A Natural Approachby Jeff L. Brown, Contributing Editor;
Serial Information: Civil Engineering—ASCE, 2001, Vol. 71, Issue 7, Pg. 44-51
Document Type: Feature article
Before the Comprehensive Everglades Restoration Plan began, the Florida legislature established the Everglades Construction Project (ECP), a $708-million, 10-year program now being implemented by the South Florida Water Management District to improve the quality of the water flowing into the Everglades. The ECP includes a dozen construction projects, including pump stations and a system of canal and levee improvements, but centers on six storm-water treatment areas, or STAs, comprising 41,658 acres (16,859 ha) of constructed wetlands. The STAs are intended to lower concentrations of nutrients, especially phosphorus, in the runoff from the primarily agricultural area between Lake Okeechobee and the northernmost part of the Everglades. The ECP began with a $14-million prototype called Everglades Nutrient Removal Project. Four STAs are now operational, with the last two to be constructed by the end of 2003. Outflows from the STAs are required to meet an interim phosphorus target of 50 ppb, with a final standard, possibly as low as 10 ppb, to be determined later. Results from the existing STAs have exceeded expectations, with some discharges consistently achieving concentrations lower than 25 ppb.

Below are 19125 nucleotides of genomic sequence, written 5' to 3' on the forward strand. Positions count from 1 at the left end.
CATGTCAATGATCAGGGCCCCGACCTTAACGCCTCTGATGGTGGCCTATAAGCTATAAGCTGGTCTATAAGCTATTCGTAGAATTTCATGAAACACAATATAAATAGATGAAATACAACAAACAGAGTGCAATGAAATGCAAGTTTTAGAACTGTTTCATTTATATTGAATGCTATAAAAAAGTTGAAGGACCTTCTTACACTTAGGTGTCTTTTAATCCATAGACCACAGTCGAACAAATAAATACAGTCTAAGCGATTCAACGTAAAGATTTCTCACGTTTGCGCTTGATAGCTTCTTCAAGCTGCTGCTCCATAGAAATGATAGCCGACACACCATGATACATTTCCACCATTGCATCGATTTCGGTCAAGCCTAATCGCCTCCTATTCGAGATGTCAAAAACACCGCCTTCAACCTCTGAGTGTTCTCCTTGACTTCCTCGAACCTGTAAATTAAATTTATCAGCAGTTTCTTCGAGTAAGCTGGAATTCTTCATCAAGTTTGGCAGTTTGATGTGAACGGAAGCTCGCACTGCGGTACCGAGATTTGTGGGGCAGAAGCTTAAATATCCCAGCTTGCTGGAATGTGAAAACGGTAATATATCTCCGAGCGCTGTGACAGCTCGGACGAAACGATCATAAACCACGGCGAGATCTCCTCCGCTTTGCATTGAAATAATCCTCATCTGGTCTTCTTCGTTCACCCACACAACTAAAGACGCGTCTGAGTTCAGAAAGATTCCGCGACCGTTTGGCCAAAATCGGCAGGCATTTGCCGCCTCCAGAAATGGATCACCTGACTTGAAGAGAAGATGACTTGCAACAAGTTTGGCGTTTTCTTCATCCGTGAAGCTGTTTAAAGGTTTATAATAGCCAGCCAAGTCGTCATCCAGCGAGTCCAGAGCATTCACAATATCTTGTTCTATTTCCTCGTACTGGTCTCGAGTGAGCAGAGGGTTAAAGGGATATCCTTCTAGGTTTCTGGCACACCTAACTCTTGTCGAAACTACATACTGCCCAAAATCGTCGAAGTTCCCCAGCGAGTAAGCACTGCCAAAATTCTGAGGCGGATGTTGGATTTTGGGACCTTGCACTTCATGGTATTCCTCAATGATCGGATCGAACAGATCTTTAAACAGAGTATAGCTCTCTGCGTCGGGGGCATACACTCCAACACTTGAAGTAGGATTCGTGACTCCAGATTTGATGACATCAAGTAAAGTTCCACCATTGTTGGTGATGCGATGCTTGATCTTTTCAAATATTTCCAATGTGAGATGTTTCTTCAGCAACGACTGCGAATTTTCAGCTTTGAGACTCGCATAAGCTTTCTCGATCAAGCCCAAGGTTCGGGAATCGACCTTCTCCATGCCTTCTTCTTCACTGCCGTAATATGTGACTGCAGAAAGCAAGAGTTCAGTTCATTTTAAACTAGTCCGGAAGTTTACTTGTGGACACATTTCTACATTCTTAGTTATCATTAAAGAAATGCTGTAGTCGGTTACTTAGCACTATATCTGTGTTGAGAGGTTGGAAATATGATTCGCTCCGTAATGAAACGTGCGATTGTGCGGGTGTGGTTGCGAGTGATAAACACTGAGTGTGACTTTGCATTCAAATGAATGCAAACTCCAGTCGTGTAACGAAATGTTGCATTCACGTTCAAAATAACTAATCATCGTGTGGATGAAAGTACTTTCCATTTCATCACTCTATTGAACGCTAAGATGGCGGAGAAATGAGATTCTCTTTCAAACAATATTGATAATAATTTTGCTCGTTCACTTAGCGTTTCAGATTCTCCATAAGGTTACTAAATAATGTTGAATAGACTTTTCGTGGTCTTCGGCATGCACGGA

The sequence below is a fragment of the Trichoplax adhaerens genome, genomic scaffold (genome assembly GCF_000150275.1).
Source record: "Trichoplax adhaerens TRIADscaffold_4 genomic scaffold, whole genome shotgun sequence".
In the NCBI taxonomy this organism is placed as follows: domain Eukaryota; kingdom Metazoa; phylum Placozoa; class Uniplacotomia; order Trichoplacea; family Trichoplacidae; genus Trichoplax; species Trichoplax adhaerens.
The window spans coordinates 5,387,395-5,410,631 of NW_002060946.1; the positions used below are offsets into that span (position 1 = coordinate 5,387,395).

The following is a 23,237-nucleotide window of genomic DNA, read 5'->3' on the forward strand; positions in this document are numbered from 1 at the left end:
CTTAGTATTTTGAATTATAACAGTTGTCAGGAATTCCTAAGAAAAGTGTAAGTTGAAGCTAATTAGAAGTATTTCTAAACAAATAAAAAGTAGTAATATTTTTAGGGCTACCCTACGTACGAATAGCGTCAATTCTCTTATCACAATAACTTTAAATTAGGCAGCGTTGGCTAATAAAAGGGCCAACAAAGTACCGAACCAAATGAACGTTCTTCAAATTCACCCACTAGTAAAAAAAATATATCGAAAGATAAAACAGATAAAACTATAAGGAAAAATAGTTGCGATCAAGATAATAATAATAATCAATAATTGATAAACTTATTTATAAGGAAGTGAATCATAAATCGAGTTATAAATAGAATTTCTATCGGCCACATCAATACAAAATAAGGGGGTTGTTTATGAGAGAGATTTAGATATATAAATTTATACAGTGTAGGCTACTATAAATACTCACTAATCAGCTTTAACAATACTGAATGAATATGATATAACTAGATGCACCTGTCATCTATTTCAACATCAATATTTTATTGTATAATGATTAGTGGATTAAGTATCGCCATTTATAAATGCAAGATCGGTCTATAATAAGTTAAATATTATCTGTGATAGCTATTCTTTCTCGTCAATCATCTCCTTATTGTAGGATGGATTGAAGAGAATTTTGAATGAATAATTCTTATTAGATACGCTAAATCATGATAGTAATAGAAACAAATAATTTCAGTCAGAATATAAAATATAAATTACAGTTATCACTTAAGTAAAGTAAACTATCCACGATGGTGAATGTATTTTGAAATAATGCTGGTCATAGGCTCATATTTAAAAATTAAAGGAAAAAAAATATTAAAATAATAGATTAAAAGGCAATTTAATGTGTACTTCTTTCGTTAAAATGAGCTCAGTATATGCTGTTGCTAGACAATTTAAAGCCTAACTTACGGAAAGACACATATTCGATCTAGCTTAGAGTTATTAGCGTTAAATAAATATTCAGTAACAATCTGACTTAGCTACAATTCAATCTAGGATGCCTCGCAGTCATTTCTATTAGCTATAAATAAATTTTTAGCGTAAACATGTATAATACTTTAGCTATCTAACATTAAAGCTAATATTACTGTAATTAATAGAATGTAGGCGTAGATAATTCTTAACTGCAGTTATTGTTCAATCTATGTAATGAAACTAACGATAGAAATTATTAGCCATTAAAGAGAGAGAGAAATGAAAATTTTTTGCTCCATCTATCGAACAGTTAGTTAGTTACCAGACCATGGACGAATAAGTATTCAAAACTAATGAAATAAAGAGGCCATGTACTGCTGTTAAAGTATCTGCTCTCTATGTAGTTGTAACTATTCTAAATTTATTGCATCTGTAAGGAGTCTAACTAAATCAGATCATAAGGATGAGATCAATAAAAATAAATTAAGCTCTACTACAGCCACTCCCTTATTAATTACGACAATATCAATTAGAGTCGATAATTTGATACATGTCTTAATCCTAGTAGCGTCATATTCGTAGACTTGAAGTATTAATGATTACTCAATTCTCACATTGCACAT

Subject Headings: Project management | Pumping stations | Phosphorus | Nutrients | Water quality | Ecological restoration | Legislation | North America | Florida | United States
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